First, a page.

Posted 23 December 2019 - 18:57
Silly question . . .
If I'm purchasing an ink online, will iron gall inks be clearly marked as iron gall?
I own exactly six bottles of ink, one of each color: red, blue, black, green, purple and pink. Before choosing those inks, I tried a couple dozen ink samples. I did not consider how an ink would react with the sac in my Esterbrook or if it would stain the converter in my Lamy Safari. And I never, ever considered that an ink might damage a pen's nib! No, in my case, I chose the six inks based solely on their color.
I've learned that I especially enjoy vivid shades such as Noodler's North African Violet, Noodler's Midway Blue and Diamine Syrah. Good thing I am not a fan of demonstrators.
The OG Aristotle ink Shawn provided in the link was the first edition of that ink, and one found to be poorly formulated, most likely an excess of iron which made it unstable forming both peroxides and excess hydrogen ions which increased acidity. It is the only modern Iron Gall ink to exhibit this effect, potentially due to this version being made at a time the maker had a number of other distractions, specifically starting grad school. I am not sure if the later versions of this ink were made stable, but some seem to think so. All the other Iron gall inks from Diamine, R&K, KWZ, Platinum etc. have never shown this unstableness, and indeed are harmless to sacs, alkalinity is a more likely cause of their demise, and nibs with routine pen upkeep.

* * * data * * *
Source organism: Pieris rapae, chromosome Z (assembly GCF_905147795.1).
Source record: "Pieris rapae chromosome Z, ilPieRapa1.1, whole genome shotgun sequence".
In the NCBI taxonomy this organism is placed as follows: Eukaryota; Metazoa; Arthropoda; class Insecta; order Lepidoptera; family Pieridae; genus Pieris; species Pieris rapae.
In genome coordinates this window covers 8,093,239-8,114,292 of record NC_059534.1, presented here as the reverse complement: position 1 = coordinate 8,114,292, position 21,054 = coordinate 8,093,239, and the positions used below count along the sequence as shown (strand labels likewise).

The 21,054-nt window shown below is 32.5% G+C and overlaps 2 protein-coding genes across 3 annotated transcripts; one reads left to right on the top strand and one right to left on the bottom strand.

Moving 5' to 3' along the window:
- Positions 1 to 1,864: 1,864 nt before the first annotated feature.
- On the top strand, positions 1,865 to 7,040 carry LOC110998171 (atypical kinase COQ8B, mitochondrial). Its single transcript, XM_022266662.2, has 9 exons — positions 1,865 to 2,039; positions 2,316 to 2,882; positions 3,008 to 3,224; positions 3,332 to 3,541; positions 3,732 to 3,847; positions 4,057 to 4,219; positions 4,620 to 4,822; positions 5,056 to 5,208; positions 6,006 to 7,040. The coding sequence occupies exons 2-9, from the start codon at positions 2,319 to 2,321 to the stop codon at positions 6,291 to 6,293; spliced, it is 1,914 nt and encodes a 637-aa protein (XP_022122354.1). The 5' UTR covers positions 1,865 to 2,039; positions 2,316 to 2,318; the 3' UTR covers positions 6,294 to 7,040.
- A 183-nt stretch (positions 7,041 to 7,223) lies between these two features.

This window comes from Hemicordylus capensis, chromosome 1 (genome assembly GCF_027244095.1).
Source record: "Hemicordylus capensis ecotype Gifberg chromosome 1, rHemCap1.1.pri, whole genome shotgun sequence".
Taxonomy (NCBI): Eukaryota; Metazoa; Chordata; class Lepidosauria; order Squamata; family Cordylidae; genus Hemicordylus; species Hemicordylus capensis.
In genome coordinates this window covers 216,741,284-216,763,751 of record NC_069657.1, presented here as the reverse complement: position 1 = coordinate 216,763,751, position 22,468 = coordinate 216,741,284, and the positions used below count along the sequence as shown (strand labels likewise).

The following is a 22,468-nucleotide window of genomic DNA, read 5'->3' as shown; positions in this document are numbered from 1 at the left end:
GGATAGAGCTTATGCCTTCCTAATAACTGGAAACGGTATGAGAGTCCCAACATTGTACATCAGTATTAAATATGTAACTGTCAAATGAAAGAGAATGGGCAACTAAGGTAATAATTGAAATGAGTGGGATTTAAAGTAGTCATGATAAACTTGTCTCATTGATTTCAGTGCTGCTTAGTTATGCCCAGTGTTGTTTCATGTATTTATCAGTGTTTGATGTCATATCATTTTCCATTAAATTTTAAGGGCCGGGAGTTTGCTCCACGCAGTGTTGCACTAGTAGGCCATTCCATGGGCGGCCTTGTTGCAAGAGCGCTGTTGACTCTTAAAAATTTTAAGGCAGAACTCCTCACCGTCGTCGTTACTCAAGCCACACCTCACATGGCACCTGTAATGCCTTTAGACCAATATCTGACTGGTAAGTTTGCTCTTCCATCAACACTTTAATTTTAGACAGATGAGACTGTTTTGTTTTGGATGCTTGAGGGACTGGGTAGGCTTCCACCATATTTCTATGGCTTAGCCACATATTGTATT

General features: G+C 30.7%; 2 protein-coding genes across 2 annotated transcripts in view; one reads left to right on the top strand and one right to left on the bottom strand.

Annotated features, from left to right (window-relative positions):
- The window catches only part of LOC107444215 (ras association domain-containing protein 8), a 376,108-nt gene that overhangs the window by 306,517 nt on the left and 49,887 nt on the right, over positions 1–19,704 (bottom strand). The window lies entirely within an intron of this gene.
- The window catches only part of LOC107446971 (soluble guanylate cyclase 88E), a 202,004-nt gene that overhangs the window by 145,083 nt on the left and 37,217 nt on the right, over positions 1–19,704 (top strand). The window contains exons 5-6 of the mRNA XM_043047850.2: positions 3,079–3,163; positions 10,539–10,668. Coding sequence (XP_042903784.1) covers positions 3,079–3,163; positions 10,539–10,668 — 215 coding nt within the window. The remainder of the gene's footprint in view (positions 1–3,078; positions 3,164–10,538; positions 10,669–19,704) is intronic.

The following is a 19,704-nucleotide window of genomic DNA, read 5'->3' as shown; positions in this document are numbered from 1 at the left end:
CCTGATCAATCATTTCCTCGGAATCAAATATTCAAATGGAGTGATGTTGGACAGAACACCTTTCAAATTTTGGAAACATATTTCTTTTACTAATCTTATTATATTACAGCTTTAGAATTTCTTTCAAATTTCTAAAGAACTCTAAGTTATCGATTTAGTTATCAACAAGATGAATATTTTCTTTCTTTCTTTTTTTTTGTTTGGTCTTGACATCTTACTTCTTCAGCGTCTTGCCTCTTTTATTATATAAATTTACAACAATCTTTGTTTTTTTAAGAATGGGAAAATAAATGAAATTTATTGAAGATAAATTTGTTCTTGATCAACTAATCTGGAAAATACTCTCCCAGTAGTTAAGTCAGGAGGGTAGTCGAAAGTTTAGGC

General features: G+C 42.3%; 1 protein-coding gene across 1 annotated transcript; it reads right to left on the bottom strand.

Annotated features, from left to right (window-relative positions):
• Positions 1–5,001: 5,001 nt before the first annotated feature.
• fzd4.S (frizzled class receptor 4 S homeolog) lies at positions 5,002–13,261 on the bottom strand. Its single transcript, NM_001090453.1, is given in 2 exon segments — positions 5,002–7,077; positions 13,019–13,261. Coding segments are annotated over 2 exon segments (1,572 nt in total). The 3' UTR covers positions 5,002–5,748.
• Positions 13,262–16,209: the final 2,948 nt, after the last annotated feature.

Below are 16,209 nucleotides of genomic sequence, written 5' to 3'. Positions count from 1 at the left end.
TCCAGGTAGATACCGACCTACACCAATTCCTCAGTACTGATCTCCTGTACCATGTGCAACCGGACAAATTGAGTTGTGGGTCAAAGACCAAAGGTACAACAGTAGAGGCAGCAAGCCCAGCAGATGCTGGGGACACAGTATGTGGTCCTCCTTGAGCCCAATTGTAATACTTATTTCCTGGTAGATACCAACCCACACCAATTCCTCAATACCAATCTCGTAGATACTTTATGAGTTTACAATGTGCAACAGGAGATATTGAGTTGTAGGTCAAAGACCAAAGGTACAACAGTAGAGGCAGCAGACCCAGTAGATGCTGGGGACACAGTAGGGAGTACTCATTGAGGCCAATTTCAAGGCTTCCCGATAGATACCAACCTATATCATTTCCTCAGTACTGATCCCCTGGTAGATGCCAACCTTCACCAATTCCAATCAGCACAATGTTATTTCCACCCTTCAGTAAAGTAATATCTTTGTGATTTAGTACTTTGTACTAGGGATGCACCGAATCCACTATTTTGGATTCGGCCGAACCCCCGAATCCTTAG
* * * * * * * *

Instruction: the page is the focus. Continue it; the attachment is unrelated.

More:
Edited by JakobS, 23 December 2019 - 19:09.
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